Guidance on the use of influenza vaccine in the presence of COVID-19
October 7, 2021
On this page
- Delivery and administration of influenza vaccine during the COVID-19 pandemic
- Who should receive the influenza vaccine during the COVID-19 pandemic?
- Considerations for influenza vaccination during the COVID-19 pandemic
- Seasonal influenza vaccine safety and adverse events
In light of the COVID-19 pandemic, the Public Health Agency of Canada (PHAC), in consultation with the National Advisory Committee on Immunization (NACI) and the Canadian Immunization Committee (CIC), has developed additional guidance on influenza vaccination. Every year, individuals with influenza and influenza-related complications increase the demand on the healthcare system in the fall and winter months. During the COVID-19 pandemic, it will be important to minimize the morbidity and mortality related to potential influenza and COVID-19 co-circulation and to reduce the burden on the Canadian health care system to enhance the capacity to respond to ongoing COVID-19 activity.
This webpage is designed to support provincial and territorial vaccine programs and primary care providers in offering influenza vaccine during the COVID-19 pandemic. The guidance on this page is based on currently available scientific evidence and expert opinion and will be updated and added to as necessary throughout the influenza season as new evidence emerges. This webpage should be considered in concert with influenza vaccine recommendations provided in the NACI Statement on Seasonal Influenza Vaccine for 2021-2022.
PHAC, in collaboration with NACI, has also released Interim guidance on continuity of immunization programs during the COVID-19 pandemic, which provides details for continuing routine immunizations and management of priority groups for immunization during the pandemic.
Delivery and administration of influenza vaccine during the COVID-19 pandemic
PHAC has released Guidance on the Delivery of Influenza Vaccination in the Presence of COVID-19 to support the delivery of influenza vaccination programs during the COVID-19 pandemic. This guidance provides additional details on:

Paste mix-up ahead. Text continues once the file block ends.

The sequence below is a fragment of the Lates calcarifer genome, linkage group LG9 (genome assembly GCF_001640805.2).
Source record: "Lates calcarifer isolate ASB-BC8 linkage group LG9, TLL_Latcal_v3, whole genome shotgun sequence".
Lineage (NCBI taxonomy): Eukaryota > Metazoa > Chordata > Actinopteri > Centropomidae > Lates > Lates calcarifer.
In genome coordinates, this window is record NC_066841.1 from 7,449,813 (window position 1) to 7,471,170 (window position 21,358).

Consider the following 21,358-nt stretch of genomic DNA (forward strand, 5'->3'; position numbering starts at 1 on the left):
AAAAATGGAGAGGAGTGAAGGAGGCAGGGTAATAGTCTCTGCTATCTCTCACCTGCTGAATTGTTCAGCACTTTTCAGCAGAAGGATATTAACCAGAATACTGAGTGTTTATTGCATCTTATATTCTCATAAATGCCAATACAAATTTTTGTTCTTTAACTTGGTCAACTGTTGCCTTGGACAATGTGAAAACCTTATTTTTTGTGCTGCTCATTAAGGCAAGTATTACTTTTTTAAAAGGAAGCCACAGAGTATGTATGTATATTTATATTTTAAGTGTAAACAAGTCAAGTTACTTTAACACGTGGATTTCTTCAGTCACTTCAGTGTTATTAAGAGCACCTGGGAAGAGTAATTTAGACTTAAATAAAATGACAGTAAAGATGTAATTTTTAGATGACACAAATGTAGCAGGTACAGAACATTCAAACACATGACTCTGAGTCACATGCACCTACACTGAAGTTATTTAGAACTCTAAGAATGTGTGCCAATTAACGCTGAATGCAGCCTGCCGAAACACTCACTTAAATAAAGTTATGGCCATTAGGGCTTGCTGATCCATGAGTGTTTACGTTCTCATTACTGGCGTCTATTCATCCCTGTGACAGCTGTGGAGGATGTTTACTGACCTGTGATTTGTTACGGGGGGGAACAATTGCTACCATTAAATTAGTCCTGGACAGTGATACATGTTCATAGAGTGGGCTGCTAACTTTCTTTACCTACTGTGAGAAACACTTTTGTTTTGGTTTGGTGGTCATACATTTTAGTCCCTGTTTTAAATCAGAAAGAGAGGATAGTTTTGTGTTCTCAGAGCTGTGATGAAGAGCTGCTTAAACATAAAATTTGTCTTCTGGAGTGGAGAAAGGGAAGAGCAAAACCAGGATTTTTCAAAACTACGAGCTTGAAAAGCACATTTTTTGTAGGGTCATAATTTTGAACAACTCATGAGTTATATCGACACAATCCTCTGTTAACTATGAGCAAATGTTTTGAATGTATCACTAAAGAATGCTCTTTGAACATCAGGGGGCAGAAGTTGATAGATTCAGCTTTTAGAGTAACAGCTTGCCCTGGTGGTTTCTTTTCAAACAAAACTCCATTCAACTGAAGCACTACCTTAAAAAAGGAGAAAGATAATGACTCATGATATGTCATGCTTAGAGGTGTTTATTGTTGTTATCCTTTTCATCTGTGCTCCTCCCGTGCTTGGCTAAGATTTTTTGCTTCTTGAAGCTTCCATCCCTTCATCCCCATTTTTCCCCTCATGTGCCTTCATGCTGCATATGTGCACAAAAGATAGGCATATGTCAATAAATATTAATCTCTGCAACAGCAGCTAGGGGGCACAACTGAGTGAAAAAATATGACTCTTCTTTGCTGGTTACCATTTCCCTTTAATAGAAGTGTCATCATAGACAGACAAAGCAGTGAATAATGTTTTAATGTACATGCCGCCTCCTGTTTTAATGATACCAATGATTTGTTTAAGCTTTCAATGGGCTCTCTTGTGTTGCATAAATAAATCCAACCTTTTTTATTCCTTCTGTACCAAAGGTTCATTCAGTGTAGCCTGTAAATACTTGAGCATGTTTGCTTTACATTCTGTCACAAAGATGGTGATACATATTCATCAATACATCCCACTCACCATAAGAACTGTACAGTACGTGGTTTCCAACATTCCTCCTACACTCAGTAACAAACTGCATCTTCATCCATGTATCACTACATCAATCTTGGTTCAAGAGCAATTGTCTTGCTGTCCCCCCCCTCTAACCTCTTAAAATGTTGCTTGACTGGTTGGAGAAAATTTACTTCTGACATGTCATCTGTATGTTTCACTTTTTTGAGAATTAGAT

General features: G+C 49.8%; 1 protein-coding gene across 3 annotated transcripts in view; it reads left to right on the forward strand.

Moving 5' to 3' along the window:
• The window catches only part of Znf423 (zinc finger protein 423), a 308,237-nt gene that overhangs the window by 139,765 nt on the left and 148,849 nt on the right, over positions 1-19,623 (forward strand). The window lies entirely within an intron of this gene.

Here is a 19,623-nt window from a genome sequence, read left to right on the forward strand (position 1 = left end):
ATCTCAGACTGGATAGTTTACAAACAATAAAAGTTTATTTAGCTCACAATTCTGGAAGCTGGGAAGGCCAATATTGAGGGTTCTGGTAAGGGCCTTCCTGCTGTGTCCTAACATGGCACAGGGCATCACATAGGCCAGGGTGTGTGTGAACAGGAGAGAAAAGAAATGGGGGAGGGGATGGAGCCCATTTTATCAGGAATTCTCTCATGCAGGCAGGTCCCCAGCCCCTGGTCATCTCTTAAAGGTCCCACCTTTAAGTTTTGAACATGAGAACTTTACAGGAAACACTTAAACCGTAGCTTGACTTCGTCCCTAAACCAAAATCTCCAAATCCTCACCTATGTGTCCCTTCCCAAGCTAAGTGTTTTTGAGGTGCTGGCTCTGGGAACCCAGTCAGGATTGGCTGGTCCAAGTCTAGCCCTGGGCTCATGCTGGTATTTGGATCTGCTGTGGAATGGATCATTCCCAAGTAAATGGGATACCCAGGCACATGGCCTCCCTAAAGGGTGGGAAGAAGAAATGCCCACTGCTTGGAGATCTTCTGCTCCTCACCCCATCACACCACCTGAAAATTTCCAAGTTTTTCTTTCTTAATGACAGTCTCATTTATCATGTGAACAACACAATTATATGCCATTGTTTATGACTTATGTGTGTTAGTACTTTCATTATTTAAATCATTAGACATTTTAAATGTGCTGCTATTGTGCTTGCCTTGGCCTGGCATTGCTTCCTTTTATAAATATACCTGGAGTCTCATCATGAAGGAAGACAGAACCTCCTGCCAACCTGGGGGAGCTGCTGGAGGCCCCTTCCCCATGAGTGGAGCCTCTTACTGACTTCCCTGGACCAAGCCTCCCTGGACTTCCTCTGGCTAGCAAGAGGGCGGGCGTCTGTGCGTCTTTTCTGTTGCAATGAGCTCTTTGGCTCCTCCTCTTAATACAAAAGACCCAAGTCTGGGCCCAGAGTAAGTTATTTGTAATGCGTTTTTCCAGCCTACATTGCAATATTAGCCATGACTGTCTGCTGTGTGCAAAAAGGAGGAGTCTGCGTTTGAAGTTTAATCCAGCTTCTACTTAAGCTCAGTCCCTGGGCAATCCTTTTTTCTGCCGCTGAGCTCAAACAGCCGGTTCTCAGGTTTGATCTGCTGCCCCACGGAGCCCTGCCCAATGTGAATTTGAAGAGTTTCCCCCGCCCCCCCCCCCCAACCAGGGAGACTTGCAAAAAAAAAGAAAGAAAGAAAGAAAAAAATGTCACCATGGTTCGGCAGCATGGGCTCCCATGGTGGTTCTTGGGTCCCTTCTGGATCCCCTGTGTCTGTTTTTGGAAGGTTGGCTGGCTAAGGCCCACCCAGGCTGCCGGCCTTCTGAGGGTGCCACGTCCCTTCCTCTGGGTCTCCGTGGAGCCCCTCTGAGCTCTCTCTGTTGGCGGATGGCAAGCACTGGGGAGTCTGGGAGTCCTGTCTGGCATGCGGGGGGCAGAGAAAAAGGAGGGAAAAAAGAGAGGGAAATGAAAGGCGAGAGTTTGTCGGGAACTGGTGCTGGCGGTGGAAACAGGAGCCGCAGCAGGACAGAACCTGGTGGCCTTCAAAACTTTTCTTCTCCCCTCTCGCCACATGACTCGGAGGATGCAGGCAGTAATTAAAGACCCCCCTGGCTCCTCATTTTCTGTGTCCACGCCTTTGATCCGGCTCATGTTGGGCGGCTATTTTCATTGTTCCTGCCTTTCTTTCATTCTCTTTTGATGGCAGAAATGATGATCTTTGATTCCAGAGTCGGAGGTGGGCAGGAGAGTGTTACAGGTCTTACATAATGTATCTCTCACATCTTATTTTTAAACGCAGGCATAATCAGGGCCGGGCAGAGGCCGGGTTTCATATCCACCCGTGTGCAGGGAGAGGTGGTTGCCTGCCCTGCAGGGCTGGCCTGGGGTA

- Public health measures (e.g., physical distancing) to be considered in the vaccination setting to reduce the spread of SARS-CoV-2
- Modifications to immunization practices and processes (e.g., scheduling appointments)
- Alternate vaccine delivery models (e.g., outdoor clinics)
- Appropriate use of personal protective equipment (PPE) by staff and volunteers, and use of non-medical masks or face coverings by vaccine recipients
- Outreach strategies to administer influenza vaccine to vulnerable persons and other at-risk groups, including housebound persons, seniors who are sheltering in place, persons within congregate living centres and persons in remote and isolated communities
Who should receive the influenza vaccine during the COVID-19 pandemic?
The influenza vaccine should continue to be offered to anyone 6 months of age and older who does not have contraindications to the vaccine. NACI provides a list of populations for whom annual influenza vaccination is particularly recommended.
To reduce the risk of severe illness that could potentially arise from co-infection with SARS-CoV-2 and influenza, individuals who fall into the following groups are also particularly recommended to receive the influenza vaccine:
- People at high risk of severe COVID-19 related illness
- People capable of transmitting influenza to those at high risk of severe illness related to COVID-19
Information on what is presently known about the clinical features of COVID-19, including presentation, comorbidities and the spectrum of disease severity, is available in the COVID-19 signs, symptoms and severity of disease: A clinician guide developed by PHAC.
Considerations for influenza vaccination during the COVID-19 pandemic
Individuals with acute symptoms of COVID-19 or an acute respiratory infection
During the COVID-19 pandemic, individuals with acute symptoms of COVID-19 or any symptoms of acute respiratory infection, including minor symptoms such as sore throat or runny nose, should postpone influenza vaccination until they have recovered, as they may unknowingly transmit COVID-19 to others and healthcare providers if they have COVID-19. Individuals with COVID-19 symptoms should visit a health care professional or call your local public health authority for information on getting tested.